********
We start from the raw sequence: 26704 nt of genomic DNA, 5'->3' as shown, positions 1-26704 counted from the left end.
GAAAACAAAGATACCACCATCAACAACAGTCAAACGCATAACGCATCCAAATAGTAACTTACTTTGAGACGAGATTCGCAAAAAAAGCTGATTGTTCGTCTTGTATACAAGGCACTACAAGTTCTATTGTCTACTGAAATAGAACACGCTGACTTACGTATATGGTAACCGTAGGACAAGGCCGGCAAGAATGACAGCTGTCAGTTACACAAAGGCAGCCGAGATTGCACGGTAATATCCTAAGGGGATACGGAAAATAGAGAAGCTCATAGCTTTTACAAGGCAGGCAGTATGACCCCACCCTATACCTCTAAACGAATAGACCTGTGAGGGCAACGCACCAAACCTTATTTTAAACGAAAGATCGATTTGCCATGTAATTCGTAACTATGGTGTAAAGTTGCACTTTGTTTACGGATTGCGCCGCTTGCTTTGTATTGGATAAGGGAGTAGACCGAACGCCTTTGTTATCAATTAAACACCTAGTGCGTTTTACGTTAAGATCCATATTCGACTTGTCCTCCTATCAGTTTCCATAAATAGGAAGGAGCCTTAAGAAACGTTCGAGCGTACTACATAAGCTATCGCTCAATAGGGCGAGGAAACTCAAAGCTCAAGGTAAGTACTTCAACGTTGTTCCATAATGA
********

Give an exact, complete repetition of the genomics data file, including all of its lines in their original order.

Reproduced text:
We start from the raw sequence: 26704 nt of genomic DNA, 5'->3' as shown, positions 1-26704 counted from the left end.
GAAAACAAAGATACCACCATCAACAACAGTCAAACGCATAACGCATCCAAATAGTAACTTACTTTGAGACGAGATTCGCAAAAAAAGCTGATTGTTCGTCTTGTATACAAGGCACTACAAGTTCTATTGTCTACTGAAATAGAACACGCTGACTTACGTATATGGTAACCGTAGGACAAGGCCGGCAAGAATGACAGCTGTCAGTTACACAAAGGCAGCCGAGATTGCACGGTAATATCCTAAGGGGATACGGAAAATAGAGAAGCTCATAGCTTTTACAAGGCAGGCAGTATGACCCCACCCTATACCTCTAAACGAATAGACCTGTGAGGGCAACGCACCAAACCTTATTTTAAACGAAAGATCGATTTGCCATGTAATTCGTAACTATGGTGTAAAGTTGCACTTTGTTTACGGATTGCGCCGCTTGCTTTGTATTGGATAAGGGAGTAGACCGAACGCCTTTGTTATCAATTAAACACCTAGTGCGTTTTACGTTAAGATCCATATTCGACTTGTCCTCCTATCAGTTTCCATAAATAGGAAGGAGCCTTAAGAAACGTTCGAGCGTACTACATAAGCTATCGCTCAATAGGGCGAGGAAACTCAAAGCTCAAGGTAAGTACTTCAACGTTGTTCCATAATGA